Whither the social sciences? It sometimes seems as if this diverse and fluid field is permanently at def com 3: defining and defending its borders, skirmishing with science, all while the tenured generals snipe at each other. These manoeuvres sometimes pass over possibly the most important question of all: what is at stake in the study of society and culture? This question is central to anthropology, characterized as it is by the self-reflexive intimacy between its philosophy and methodology. Clifford Geertz--one of the architects of the modern discipline at least since his influential 1973 book, The Interpretation of Cultures--thankfully offers a lucid, enlightening and wonderfully readable series of 11 essays, which consider the history, philosophy and future of not just anthropology but the social sciences, in a style sure to appeal to both academics and lay readers. As a title, Available Light is an apt and playful reflection on the position of the anthropologist, who can only experience what are always only partial truths in the light available at the moment of encounter. Its subtitle, Anthropological Reflections upon Philosophical Topics indicates the extent to which the vocations have moved closer not only as they share many of the same questions, but as philosophers have come to believe that the answers to those great questions of meaning--to the degree that there can be any--are to be found in the fine detail of lived life.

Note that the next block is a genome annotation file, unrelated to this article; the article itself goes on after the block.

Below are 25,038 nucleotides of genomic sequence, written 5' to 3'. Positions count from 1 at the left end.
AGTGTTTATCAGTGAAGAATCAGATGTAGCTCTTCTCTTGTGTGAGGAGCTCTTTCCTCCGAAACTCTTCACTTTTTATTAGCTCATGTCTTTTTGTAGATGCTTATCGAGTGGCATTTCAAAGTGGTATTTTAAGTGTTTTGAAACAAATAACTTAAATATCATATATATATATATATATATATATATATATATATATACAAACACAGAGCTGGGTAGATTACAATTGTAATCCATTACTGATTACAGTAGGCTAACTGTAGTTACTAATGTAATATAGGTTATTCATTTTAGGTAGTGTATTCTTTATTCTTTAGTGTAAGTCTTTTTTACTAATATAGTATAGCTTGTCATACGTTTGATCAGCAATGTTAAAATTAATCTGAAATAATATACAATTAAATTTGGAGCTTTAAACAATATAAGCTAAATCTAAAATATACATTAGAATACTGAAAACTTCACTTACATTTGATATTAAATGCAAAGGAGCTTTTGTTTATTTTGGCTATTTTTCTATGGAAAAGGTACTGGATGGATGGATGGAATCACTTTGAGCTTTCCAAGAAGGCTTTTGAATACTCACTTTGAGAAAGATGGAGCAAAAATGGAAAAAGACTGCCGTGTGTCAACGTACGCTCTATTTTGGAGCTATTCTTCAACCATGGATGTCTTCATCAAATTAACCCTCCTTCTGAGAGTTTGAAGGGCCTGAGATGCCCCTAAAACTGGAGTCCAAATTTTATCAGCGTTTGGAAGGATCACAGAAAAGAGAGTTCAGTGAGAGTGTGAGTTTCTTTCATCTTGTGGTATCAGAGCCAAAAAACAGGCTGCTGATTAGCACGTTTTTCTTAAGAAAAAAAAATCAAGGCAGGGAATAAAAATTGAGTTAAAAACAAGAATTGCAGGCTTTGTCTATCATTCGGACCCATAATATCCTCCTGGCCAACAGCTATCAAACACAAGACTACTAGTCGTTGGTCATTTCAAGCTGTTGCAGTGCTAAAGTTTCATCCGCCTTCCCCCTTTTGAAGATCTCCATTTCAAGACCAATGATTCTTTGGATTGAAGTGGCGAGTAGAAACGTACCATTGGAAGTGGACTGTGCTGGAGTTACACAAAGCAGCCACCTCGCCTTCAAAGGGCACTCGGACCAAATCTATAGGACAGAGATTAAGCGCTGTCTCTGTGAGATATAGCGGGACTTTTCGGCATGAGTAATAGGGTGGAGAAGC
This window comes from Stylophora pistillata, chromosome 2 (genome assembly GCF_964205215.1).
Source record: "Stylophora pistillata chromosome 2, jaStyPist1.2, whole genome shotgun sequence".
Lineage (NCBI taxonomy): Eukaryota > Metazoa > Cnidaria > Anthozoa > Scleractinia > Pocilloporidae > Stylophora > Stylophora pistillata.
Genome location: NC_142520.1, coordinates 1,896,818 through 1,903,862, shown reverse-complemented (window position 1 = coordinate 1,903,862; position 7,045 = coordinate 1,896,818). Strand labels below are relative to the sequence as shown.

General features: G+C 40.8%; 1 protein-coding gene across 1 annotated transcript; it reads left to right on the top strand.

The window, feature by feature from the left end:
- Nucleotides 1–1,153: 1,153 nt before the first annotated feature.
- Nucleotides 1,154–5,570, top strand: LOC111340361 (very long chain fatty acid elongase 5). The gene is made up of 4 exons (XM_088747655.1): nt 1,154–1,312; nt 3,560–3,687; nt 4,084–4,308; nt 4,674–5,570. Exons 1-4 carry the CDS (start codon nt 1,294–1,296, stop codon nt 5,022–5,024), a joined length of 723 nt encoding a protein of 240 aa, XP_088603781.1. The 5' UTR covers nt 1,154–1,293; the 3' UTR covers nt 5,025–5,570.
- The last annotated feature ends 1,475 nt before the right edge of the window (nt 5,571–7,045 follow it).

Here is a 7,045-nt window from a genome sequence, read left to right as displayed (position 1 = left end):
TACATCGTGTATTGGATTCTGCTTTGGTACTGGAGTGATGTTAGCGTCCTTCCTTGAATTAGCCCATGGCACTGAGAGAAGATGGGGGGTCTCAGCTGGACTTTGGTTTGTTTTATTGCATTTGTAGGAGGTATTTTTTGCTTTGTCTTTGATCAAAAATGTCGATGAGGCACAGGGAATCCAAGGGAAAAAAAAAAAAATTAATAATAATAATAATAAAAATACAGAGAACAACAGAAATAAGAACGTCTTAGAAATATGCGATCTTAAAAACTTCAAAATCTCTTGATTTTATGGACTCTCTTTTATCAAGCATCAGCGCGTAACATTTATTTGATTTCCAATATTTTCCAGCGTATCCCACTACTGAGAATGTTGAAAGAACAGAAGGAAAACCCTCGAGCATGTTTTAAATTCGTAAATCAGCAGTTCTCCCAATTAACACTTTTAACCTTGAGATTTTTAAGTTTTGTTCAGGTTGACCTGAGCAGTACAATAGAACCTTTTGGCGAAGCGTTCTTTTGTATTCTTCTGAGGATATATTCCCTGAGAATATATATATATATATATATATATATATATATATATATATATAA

Geertz's own empirical pursuit of the role of ideas in behaviour has lead him through Javanese religion, Balinese states and Moroccan bazaars, modernisation, Islam, kinship, law, art and ethnicity--all drawn upon in these essays. He also ruminates upon the moral anxieties of fieldwork, in chapters such as "Thinking as a Moral Act", "Anti Anti-Relativism"--with its stinging punchline "if we wanted home truths, we should have stayed at home"-- and "The Uses of Diversity", opening up issues pertinent to all intellectual pursuits. He goes on to establish the role of anthropology within broader intellectual and philosophical circles by addressing the work of Charles Taylor, Thomas Kuhn, William James and Jerome Bruner. For anyone involved or interested in the social sciences, Geertz offers a powerful sense of the importance and value of such study: "the impact of the social sciences upon our lives will finally be determined more by what sort of moral experience they turn out to embody than by their merely technical effects or by how much money they are permitted to spend." --Christine Buttery [via]